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'Art Attack' Gets Student Writers Published, Highlights the Arts in Philadelphia

April 22, 2013

art attack logo

The No. 1 most-read story on on March 25 wasn’t written by a writer for The Philadelphia Inquirer or the Philadelphia Daily News or even The honor went to a Drexel student writing for the website’s Art Attack page run by Drexel's Center for Cultural Outreach of the Pennoni Honors College. 

The Art Attack partnership that allows student writers to publish pieces with is spearheaded by Jason Wilson, the director of the Center for Cultural Outreach and editor of Drexel publications The Smart Set and Table Matters. As a wine columnist for and a spirits columnist for The Washington Post, Wilson used the idea of university students writing arts journalism, a field seeing less and less coverage in these hard journalistic times, for big-name publications to secure funding last year from the Knight/NEA Community Arts Journalism Challenge.

The model first earned $20,000 as one of five finalists in October 2011 and then won an additional $80,000 in April 2012 as one of three grant winners. The grant money is meant to last for a two-year period from July 2012, which was when Wilson officially received the $80,000 funding, to June 30, 2014.

"The whole point of this grant from the Knight Foundation and the NEA is that it's an experiment, a work-in-progress, where everyone is searching for a new model of how journalists can cover topics that aren't link-bait and aren't immediate traffic-generators,” Wilson said. “Anyone can cover the Eagles; there's always going to be big traffic for Eagles news. There's not going to be a lot of traffic for dance coverage.”

Since the partnership started in October 2011, Wilson has had a variety of students write for Art Attack, with a core group of eight students still currently writing and a total of a dozen students contributing in the past year and a half. The venue for the students’ stories as changed as well, as the articles first appeared in the Friday print and online issue of the Philadelphia Daily News from the very inception all the way up until mid-March of 2013, when Art Attack switched to being exclusively posted online at

"The partnership was fine with the Daily News, but we wanted more impact, and we wanted more stories published. We wanted more opportunities for the writers and different kinds of pieces," Wilson said.

The switch has benefitted both the project and the students writing for it. Without the confinement of printed space, students can now write longer critical feature pieces to be published online. According to Wilson, Art Attack used to have about three small pieces and a small feature once a week in the Daily News, but now uploads two or three stories a day to the page.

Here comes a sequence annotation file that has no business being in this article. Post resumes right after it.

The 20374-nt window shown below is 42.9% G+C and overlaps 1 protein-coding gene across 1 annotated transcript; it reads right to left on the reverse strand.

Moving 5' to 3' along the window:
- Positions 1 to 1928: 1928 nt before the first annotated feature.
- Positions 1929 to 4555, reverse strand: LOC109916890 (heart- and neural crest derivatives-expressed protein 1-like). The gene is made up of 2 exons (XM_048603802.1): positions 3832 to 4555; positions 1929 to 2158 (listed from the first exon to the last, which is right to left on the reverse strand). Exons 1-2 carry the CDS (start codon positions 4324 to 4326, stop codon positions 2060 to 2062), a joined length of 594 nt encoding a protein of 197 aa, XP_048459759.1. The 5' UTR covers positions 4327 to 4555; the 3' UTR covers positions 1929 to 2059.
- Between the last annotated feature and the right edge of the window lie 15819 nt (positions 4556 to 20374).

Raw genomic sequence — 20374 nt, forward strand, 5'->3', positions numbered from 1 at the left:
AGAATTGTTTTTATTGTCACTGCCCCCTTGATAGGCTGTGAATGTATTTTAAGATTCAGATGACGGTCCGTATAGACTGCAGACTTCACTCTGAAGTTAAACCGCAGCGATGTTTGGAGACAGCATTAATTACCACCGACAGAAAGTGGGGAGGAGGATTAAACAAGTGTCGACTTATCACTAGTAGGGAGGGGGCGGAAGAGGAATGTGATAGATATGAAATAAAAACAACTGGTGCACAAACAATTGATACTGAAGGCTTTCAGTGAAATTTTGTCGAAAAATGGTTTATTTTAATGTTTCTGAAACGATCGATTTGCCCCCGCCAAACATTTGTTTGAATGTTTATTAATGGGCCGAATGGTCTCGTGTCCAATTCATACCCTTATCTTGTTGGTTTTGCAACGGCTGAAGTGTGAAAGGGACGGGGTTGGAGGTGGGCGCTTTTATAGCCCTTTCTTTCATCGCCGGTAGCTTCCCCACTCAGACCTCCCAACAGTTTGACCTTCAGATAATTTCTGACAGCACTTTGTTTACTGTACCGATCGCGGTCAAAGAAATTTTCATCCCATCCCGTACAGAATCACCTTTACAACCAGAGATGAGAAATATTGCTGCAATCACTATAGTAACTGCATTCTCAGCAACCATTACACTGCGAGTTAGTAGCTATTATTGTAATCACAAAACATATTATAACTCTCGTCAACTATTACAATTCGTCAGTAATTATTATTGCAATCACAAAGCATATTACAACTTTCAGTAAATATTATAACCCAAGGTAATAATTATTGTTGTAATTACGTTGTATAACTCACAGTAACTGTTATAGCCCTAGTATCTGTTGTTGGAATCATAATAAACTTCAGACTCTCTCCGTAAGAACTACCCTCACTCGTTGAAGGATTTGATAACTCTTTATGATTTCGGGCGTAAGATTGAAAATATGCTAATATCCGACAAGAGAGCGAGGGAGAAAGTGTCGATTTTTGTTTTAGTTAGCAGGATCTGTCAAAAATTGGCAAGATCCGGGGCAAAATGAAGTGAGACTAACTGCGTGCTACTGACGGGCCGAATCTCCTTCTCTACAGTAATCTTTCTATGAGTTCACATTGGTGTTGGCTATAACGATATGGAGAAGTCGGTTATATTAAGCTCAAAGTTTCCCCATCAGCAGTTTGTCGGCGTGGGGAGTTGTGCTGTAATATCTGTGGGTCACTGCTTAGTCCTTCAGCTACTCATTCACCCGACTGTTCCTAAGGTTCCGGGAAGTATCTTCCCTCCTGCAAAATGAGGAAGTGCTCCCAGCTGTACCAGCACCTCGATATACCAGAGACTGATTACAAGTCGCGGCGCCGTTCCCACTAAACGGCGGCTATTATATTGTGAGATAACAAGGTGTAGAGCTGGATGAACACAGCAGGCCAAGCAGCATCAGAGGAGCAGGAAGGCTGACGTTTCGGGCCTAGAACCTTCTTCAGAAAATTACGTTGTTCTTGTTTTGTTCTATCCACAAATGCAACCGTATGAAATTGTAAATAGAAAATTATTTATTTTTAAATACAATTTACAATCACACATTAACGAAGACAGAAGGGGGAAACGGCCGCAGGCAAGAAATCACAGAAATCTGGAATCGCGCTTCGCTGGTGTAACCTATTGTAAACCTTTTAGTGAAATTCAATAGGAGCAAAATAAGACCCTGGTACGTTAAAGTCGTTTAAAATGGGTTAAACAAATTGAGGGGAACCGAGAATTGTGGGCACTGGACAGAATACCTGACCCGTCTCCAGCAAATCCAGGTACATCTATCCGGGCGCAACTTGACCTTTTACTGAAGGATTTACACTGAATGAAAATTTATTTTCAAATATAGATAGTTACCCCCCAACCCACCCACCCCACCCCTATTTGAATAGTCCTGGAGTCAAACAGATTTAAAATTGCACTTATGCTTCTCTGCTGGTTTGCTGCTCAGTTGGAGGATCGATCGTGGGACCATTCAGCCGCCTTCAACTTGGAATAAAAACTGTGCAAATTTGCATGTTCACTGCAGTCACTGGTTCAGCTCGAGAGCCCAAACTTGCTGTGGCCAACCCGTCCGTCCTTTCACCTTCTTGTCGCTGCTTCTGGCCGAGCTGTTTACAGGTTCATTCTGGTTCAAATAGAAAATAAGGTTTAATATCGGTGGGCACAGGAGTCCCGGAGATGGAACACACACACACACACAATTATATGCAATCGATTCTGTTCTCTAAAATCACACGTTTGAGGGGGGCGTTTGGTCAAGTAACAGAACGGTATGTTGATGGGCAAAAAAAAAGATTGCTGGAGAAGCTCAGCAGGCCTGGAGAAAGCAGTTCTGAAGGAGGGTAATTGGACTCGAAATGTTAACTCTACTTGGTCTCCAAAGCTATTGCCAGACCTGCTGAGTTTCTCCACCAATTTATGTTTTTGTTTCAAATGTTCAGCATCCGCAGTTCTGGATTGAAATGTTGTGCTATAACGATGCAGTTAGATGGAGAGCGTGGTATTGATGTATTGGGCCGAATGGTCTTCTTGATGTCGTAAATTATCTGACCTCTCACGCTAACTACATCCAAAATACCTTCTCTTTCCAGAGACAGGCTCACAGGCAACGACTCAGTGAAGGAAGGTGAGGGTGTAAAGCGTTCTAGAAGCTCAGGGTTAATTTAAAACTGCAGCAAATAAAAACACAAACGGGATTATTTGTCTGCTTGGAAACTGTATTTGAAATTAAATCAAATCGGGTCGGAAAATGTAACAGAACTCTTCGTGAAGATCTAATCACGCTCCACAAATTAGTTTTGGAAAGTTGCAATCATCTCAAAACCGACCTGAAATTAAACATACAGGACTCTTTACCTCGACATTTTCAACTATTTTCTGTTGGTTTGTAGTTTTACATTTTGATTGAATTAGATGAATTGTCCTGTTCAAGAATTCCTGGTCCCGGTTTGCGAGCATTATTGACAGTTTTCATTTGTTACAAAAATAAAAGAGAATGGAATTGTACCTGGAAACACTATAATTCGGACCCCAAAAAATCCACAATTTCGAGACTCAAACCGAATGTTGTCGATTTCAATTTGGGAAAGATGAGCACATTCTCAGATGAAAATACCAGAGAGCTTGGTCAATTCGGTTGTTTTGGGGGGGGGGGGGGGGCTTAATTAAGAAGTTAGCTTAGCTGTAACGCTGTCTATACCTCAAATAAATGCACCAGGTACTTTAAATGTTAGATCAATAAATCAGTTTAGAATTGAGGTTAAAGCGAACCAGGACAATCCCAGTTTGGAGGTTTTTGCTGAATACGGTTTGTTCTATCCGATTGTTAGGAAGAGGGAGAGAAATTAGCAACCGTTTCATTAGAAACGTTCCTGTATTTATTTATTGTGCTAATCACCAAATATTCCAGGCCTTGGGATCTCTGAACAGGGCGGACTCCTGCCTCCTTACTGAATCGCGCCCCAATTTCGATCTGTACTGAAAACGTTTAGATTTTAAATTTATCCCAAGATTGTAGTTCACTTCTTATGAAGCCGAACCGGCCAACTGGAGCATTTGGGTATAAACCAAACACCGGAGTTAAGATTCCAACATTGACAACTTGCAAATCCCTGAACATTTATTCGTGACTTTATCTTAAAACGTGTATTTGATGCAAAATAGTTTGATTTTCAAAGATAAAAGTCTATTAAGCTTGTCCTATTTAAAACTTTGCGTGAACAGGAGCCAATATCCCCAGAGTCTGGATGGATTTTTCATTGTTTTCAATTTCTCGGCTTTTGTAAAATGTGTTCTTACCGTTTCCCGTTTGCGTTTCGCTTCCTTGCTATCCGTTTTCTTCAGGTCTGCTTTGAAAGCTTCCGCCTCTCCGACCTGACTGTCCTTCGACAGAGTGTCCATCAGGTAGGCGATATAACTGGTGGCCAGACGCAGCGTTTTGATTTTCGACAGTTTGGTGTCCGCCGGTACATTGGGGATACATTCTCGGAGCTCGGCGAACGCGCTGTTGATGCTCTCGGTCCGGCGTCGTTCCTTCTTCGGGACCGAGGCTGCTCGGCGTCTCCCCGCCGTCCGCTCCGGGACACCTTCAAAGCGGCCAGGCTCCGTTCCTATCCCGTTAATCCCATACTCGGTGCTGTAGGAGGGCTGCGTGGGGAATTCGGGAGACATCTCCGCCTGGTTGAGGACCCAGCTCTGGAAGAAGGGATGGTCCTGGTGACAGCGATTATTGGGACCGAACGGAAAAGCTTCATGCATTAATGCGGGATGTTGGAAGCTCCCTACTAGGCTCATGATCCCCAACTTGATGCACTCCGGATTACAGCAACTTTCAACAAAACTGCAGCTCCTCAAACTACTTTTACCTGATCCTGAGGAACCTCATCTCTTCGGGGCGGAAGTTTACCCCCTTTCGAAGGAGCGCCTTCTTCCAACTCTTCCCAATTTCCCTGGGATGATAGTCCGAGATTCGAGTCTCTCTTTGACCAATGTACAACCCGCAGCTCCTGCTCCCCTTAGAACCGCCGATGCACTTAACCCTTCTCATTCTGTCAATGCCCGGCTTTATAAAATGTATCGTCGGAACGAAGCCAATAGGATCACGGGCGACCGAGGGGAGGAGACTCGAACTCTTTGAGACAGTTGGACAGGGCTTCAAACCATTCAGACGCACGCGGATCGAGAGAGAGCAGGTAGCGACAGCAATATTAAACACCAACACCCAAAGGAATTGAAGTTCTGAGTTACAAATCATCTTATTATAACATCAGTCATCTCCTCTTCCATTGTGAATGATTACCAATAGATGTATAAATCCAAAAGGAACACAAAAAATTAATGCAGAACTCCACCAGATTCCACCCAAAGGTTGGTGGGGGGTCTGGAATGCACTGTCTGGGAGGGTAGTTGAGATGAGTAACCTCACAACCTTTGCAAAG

“Young writers need opportunities to write,” Wilson said. “They can’t just be given one story a month that's 250 words. They need opportunities to write every week and go out and cover things and develop a beat.”

Wilson also said that students are now gravitating toward generating their own story pitches and covering certain topics, which wasn’t always happening.

For example, Amanda V. Wagner, a junior English major who is a co-op intern at the Center for Cultural Outreach and was the author of the most popular March 25 post, writes mostly on visual arts. Her piece on “Philly’s Most Controversial Public Art” featured original photos and content that she created. She writes a minimum of three stories a week, as does Mary Sydnor, a 2012 Drexel graduate who was hired by Wilson, her former co-op employer, as the assistant editor of the Center for Cultural Outreach. Sydnor writes mainly on classical and world music.

One of the student writers was inspired to join the Center after taking one of the critics-in-residence honors classes taught by Morgan Meis, the writer of The Smart Set’s "Idle Chatter" column and Art Attack’s “Artspotting” column. “Reading, Writing, Looking: How to Think and Write about Art” was taught in the fall term of 2012 as the second critics-in-residence honors classes put out by the Center. The first was “Bad People/Good Books,” and was taught in the winter term of 2012 by Jessa Crispin, who writes the “Bookslut” column for The Smart Set.

There aren’t any critics-in-residence courses in the works, but Wilson hopes to organize some in the future, he said. The Center for Cultural Outreach’s next big initiative is launching a digital e-book publishing program and publishing three books in the summer. 

“Now that we've got Art Attack launched, that's our next thing,” Wilson confirmed. “We're going to start with a list of three books—three very different types of books of different sizes, different styles, different audiences. It's a little bit of a research project to see what kinds of markets are out there."

“I’d like to see [Art Attack’s] student articles linked and/or quoted by other publications, and for students to get invited to contribute to other publications,” Dave Jones, dean of Drexel’s Pennoni Honors College, said of his hopes for the future of Art Attack.

Wilson is also working on cementing the partnership with Art Attack and by having the website’s food section feature student and professional pieces from Table Matters as part of’s “New Voices” platform that was launched in January to give more of a voice to local and national contributors.